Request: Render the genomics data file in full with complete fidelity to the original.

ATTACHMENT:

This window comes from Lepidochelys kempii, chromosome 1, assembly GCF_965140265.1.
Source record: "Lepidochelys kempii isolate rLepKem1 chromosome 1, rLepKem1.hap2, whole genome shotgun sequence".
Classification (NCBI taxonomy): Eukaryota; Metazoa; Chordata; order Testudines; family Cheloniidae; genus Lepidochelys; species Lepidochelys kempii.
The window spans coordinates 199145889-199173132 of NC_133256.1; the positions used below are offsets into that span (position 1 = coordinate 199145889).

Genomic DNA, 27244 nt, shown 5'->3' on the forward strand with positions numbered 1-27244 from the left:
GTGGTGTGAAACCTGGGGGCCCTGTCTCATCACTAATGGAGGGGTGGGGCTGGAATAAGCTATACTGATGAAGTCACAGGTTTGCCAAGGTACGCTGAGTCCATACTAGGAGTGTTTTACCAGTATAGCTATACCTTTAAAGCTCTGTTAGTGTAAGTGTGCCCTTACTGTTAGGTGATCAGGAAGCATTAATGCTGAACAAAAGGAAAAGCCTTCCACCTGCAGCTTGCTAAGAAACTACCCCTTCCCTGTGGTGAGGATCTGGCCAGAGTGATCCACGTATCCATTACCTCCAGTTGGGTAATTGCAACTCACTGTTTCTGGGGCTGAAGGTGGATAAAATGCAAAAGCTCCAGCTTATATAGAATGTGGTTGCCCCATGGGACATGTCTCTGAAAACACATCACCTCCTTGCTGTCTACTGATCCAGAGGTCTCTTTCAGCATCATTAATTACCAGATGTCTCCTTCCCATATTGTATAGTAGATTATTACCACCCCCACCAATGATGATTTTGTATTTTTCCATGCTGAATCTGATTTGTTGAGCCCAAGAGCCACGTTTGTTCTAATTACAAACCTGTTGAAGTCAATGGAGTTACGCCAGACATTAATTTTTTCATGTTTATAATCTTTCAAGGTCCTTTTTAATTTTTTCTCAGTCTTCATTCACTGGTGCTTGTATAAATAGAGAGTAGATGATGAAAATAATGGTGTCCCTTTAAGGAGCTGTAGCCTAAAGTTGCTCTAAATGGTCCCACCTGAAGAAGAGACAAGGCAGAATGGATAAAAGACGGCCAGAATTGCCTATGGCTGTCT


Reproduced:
This window comes from Lepidochelys kempii, chromosome 1, assembly GCF_965140265.1.
Source record: "Lepidochelys kempii isolate rLepKem1 chromosome 1, rLepKem1.hap2, whole genome shotgun sequence".
Classification (NCBI taxonomy): Eukaryota; Metazoa; Chordata; order Testudines; family Cheloniidae; genus Lepidochelys; species Lepidochelys kempii.
The window spans coordinates 199145889-199173132 of NC_133256.1; the positions used below are offsets into that span (position 1 = coordinate 199145889).

Genomic DNA, 27244 nt, shown 5'->3' on the forward strand with positions numbered 1-27244 from the left:
GTGGTGTGAAACCTGGGGGCCCTGTCTCATCACTAATGGAGGGGTGGGGCTGGAATAAGCTATACTGATGAAGTCACAGGTTTGCCAAGGTACGCTGAGTCCATACTAGGAGTGTTTTACCAGTATAGCTATACCTTTAAAGCTCTGTTAGTGTAAGTGTGCCCTTACTGTTAGGTGATCAGGAAGCATTAATGCTGAACAAAAGGAAAAGCCTTCCACCTGCAGCTTGCTAAGAAACTACCCCTTCCCTGTGGTGAGGATCTGGCCAGAGTGATCCACGTATCCATTACCTCCAGTTGGGTAATTGCAACTCACTGTTTCTGGGGCTGAAGGTGGATAAAATGCAAAAGCTCCAGCTTATATAGAATGTGGTTGCCCCATGGGACATGTCTCTGAAAACACATCACCTCCTTGCTGTCTACTGATCCAGAGGTCTCTTTCAGCATCATTAATTACCAGATGTCTCCTTCCCATATTGTATAGTAGATTATTACCACCCCCACCAATGATGATTTTGTATTTTTCCATGCTGAATCTGATTTGTTGAGCCCAAGAGCCACGTTTGTTCTAATTACAAACCTGTTGAAGTCAATGGAGTTACGCCAGACATTAATTTTTTCATGTTTATAATCTTTCAAGGTCCTTTTTAATTTTTTCTCAGTCTTCATTCACTGGTGCTTGTATAAATAGAGAGTAGATGATGAAAATAATGGTGTCCCTTTAAGGAGCTGTAGCCTAAAGTTGCTCTAAATGGTCCCACCTGAAGAAGAGACAAGGCAGAATGGATAAAAGACGGCCAGAATTGCCTATGGCTGTCT